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5. Republic v. CA and Dela Rosa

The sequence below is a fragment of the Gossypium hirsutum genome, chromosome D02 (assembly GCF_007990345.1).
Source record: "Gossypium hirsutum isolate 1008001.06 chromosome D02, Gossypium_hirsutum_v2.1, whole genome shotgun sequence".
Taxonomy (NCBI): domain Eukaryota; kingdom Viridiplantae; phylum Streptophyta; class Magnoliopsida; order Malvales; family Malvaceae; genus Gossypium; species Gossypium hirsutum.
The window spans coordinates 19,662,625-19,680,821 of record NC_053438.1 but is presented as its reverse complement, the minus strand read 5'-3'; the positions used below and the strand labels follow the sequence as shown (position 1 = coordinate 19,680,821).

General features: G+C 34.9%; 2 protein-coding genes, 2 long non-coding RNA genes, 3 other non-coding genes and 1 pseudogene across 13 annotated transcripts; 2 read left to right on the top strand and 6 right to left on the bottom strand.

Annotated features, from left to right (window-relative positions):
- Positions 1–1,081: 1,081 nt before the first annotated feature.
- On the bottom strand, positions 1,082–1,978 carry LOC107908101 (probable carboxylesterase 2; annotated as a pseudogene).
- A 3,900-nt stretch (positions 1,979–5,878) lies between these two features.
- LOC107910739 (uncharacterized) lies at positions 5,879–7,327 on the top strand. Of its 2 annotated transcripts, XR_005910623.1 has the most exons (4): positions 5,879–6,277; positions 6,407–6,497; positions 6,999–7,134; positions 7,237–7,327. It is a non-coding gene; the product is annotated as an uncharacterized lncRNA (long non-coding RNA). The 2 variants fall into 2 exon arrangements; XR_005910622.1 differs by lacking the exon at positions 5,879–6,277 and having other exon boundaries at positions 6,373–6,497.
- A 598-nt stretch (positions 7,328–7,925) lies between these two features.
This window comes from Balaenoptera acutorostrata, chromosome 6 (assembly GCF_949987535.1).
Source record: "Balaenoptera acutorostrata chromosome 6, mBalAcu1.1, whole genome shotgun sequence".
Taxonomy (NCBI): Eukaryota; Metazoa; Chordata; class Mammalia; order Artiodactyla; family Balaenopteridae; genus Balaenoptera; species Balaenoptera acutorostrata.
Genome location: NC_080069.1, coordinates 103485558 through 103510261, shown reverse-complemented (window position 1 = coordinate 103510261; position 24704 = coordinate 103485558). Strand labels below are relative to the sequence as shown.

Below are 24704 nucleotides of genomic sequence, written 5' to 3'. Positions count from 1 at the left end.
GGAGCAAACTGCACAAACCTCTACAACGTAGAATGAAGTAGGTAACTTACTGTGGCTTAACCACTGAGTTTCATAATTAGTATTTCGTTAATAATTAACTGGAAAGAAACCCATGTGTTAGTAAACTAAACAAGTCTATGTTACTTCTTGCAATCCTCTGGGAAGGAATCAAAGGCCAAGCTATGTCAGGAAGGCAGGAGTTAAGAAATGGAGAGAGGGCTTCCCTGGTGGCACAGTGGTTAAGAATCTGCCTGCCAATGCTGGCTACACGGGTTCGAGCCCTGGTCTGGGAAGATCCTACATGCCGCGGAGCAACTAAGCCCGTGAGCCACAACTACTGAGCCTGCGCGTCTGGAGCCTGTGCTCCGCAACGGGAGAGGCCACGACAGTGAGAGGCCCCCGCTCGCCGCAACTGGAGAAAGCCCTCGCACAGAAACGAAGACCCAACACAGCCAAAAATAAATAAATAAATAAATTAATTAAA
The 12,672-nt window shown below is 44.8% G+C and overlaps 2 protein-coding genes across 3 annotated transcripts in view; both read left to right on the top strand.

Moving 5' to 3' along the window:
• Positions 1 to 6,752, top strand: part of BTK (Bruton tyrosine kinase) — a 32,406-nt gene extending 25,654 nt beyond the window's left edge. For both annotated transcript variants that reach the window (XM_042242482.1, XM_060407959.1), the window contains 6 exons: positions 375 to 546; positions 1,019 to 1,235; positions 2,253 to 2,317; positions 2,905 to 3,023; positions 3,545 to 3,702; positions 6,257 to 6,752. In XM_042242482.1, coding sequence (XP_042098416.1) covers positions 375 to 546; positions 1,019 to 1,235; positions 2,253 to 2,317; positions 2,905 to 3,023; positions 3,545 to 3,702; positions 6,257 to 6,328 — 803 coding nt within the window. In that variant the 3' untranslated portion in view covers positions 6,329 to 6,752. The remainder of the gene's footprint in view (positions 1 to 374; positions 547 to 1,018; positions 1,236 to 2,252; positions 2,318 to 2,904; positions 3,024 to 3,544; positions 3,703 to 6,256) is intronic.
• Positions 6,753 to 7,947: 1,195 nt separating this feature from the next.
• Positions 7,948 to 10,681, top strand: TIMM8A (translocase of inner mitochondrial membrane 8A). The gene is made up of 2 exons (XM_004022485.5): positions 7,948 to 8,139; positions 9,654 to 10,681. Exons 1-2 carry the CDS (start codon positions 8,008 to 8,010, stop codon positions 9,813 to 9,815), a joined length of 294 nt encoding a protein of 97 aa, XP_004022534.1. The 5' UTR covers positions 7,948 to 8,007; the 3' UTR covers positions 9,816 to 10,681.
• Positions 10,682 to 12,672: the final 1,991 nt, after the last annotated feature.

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  FIRST DIVISION [G.R. No. L-43938. April 15, 1988.] REPUBLIC OF THE PHILIPPINES (DIRECTOR OF FORESTDEVELOPMENT) ,  petitioner  ,   vs.  HON. COURT OF APPEALS(THIRD DIVISION) and JOSE Y. DE LA ROSA ,  respondents  .[G.R. No. L-44081. April 15, 1988.] BENGUET CONSOLIDATED, INC. ,  petitioner  , vs.  HON. COURT OFAPPEALS, JOSE Y. DE LA ROSA, VICTORIA, BENJAMIN andEDUARDO, all surnamed DE LA ROSA, represented by theirfather JOSE Y. DE LA ROSA ,  respondents  .[G.R. No. L-44092. April 15, 1988.] ATOK-BIG WEDGE MINING COMPANY  ,  petitioner  , vs.  HON.COURT OF APPEALS, JOSE Y. DE LA ROSA, VICTORIA, BENJAMINand EDUARDO, all surnamed DE LA ROSA, represented by theirfather, JOSE Y. DE LA ROSA ,  respondents  . SYLLABUS 1.CONSTITUTIONAL LAW; CONSERVATION AND UTILIZATION OF NATURALRESOURCES; PERFECTED MINING CLAIMS, A VESTED RIGHT; NOT AFFECTED BYEFFECTIVITY OF 1935 CONSTITUTION PROHIBITING ALIENATION OF MINERALLANDS. — It is true that the subject property was considered forest land andincluded in the Central Cordillera Forest Reserve, but this did not impair the rightsalready vested in Benguet and Atok at that time. Such rights were not affectedeither by the stricture in the Commonwealth Constitution against the alienation of all lands of the public domain except those agricultural in nature for this was madesubject to existing rights.2.ID.; ID.; ID.; ENFORCEABLE AGAINST THE GOVERNMENT. — The perfection of the mining claim converted the property to mineral land and under the laws then inforce removed it from the public domain. By such act, the locators acquiredexclusive rights over the land, against even the government, without need of anyfurther act such as the purchase of the land or the obtention of a patent over it.3.CIVIL LAW; OBLIGATIONS AND CONTRACTS; OWNERSHIP; OWNER OF LANDHAS RIGHTS OVER ITS SURFACE, EVERYTHING UNDERNEATH IT AND AIRSPACEABOVE IT. — The owner of a piece of land has rights not only to its surface but alsoto everything underneath and the airspace above it up to a reasonable height. TheCourt feels that the rights over the land are indivisible and that the land itself   cannot be half agricultural and half mineral. The classification must be categorical;the land must be either completely mineral or completely agricultural.4.CONSTITUTIONAL LAW; REGALIAN DOCTRINE; CONSTRUED. — The Regaliandoctrine reserves to the State all minerals that may be found in public and evenprivate land devoted to agricultural, industrial, commercial, residential or (for) anypurpose other than mining. Once minerals are discovered in the land, whatever theuse to which it is being devoted at the time, such use may be discontinued by theState to enable it to extract the minerals therein in the exercise of its sovereignprerogative. The land is thus converted to mineral land and may not be used by anyprivate party, including the registered owner thereof, for any other purpose that willimpede the mining operations to be undertaken therein. For the loss sustained bysuch owner, he is of course entitled to just compensation under the Mining Laws orin appropriate expropriation proceedings. D E C I S I O NCRUZ ,  J p : The Regalian doctrine reserves to the State all natural wealth that may be found inthe bowels of the earth even if the land where the discovery is made be private. 1  Inthe cases at bar, which have been consolidated because they pose a common issue,this doctrine was not correctly applied. These cases arose from the application for registration of a parcel of land filed onFebruary 11, 1965, by Jose de la Rosa on his own behalf and on behalf of his threechildren, Victoria, Benjamin and Eduardo. The land, situated in Tuding, Itogon,Benguet Province, was divided into 9 lots and covered by plan Psu-225009.According to the application, Lots 1-5 were sold to Jose de la Rosa and Lots 6-9 to hischildren by Mamaya Balbalio and Jaime Alberto, respectively, in 1964. 2  The application was separately opposed by Benguet Consolidated, Inc. as to Lots 1-5,Atok Big Wedge Corporation, as to portions of Lots 1-5 and all of Lots 6-9, and by theRepublic of the Philippines, through the Bureau of Forestry Development, as to Lots1-9. 3 In support of the application, both Balbalio and Alberto testified that they hadacquired the subject land by virtue of prescription. Balbalio claimed to have receivedLots 1-5 from her father shortly after the Liberation. She testified she was born inthe land, which was possessed by her parents under claim of ownership. 4  Albertosaid he received Lots 6-9 in 1961 from his mother, Bella Alberto, who declared thatthe land was planted by Jaime and his predecessors-in-interest to bananas, avocado,nangka and camote, and was enclosed with a barbed-wire fence. She wascorroborated by Felix Marcos, 67 years old at the time, who recalled the earlierpossession of the land by Alberto's father. 5  Balbalio presented her tax declaration in1956 and the realty tax receipts from that year to 1964, 6  Alberto his tax  declaration in 1961 and the realty tax receipts from that year to 1964. 7 Benguet opposed on the ground that the June Bug mineral claim covering Lots 1-5was sold to it on September 22, 1934, by the successors-in-interest of James Kelly,who located the claim in September 1909 and recorded it on October 14, 1909.From the date of its purchase, Benguet had been in actual, continuous and exclusivepossession of the land in concept of owner, as evidenced by its construction of adits,its affidavits of annual assessment, its geological mappings, geological samplingsand trench side cuts, and its payment of taxes on the land. 8 For its part, Atok alleged that a portion of Lots 1-5 and all of Lots 6-9 were coveredby the Emma and Fredia mineral claims located by Harrison and Reynolds onDecember 25, 1930, and recorded on January 2, 1931, in the office of the miningrecorder of Baguio. These claims were purchased from these locators on November2, 1931, by Atok, which has since then been in open, continuous and exclusivepossession of the said lots as evidenced by its annual assessment work on theclaims, such as the boring of tunnels, and its payment of annual taxes thereon. 9  The location of the mineral claims was made in accordance with Section 21 of thePhilippine Bill of 1902 which provided that: SEC. 21.All valuable mineral deposits in public lands in the PhilippineIslands both surveyed and unsurveyed are hereby declared to be free andopen to exploration, occupation and purchase and the land in which they arefound to occupation and purchase by the citizens of the United States, or of said islands.  The Bureau of Forestry Development also interposed its objection, arguing that theland sought to be registered was covered by the Central Cordillera Forest Reserveunder Proclamation No. 217 dated February 16, 1929. Moreover, by reason of itsnature, it was not subject to alienation under the Constitutions of 1935 and 1973. 10  The trial court *  denied the application, holding that the applicants had failed toprove their claim of possession and ownership of the land sought to be registered. 11  The applicants appealed to the respondent court, **  which reversed the trial courtand recognized the claims of the applicant, but subject to the rights of Benguet andAtok respecting their mining claims. 12  In other words, the Court of Appeals affirmedthe surface rights of the de la Rosas over the land while at the same time reservingthe sub-surface rights of Benguet and Atok by virtue of their mining claims.  cdll Both Benguet and Atok have appealed to this Court, invoking their superior right of ownership. The Republic has filed its own petition for review and reiterates itsargument that neither the private respondents nor the two mining companies haveany valid claim to the land because it is not alienable and registerable.It is true that the subject property was considered forest land and included in theCentral Cordillera Forest Reserve, but this did not impair the rights already vestedin Benguet and Atok at that time. The Court of Appeals correctly declared that:  There is no question that the 9 lots applied for are within the June Bugmineral claims of Benguet and the 'Fredia and Emma' mineral claims of Atok. The June Bug mineral claim of plaintiff Benguet was one of the 16 miningclaims of James E. Kelly, an American and mining locator. He filed hisdeclaration of the location of the June Bug mineral and the same wasrecorded in the Mining Recorder's Office on October 14, 1909. All of theKelly claims had subsequently been acquired by Benguet Consolidated, Inc.Benguet's evidence is that it had made improvements on the June Bugmineral claim consisting of mine tunnels prior to 1935. It had submitted therequired affidavit of annual assessment. After World War II, Benguetintroduced improvements on mineral claim June Bug, and also conductedgeological mappings, geological sampling and trench side cuts. In 1948,Benguet redeclared the 'June Bug' for taxation and had religiously paid thetaxes. The Emma and Fredia claims were two of the several claims of Harrisonregistered in 1931, and which Atok representatives acquired. Portions of Lots 1 to 5 and all of Lots 6 to 9 are within the Emma and Fredia mineralclaims of Atok Big Wedge Mining Company.  prcd The June Bug mineral claim of Benguet and the Fredia and Emma mineralclaims of Atok having been perfected prior to the approval of theConstitution of the Philippines of 1935, they were removed from the publicdomain and had become private properties of Benguet and Atok.'It is not disputed that the location of the mining claim under considerationwas perfected prior to November 15, 1935, when the Government of theCommonwealth was inaugurated; and according to the laws existing at thattime, as construed and applied by this court in McDaniel v. Apacible andCuisia (42 Phil. 749), a valid location of a mining claim segregated the areafrom the public domain. Said the court in that case: 'The moment the locatordiscovered a valuable mineral deposit on the lands located, and perfected hislocation in accordance with law, the power of the United States Governmentto deprive him of the exclusive right to the possession and enjoyment of thelocated claim was gone, the lands had become mineral lands and they wereexempted from lands that could be granted to any other person. Thereservations of public lands cannot be made so as to include prior mineralperfected locations; and, of course, if a valid mining location is made uponpublic lands afterwards included in a reservation, such inclusion orreservation does not affect the validity of the former location. By suchlocation and perfection, the land located is segregated from the publicdomain even as against the Government. (Union Oil Co. v. Smith, 249 U.S.337; Van Mess v. Roonet, 160 Cal. 131; 27 Cyc. 546). 'The legal effect of a valid location of a mining claim is not only to segregatethe area from the public domain, but to grant to the locator the beneficialownership of the claim and the right to a patent therefor upon compliancewith the terms and conditions prescribed by law. Where there is a validlocation of a mining claim, the area becomes segregated from the public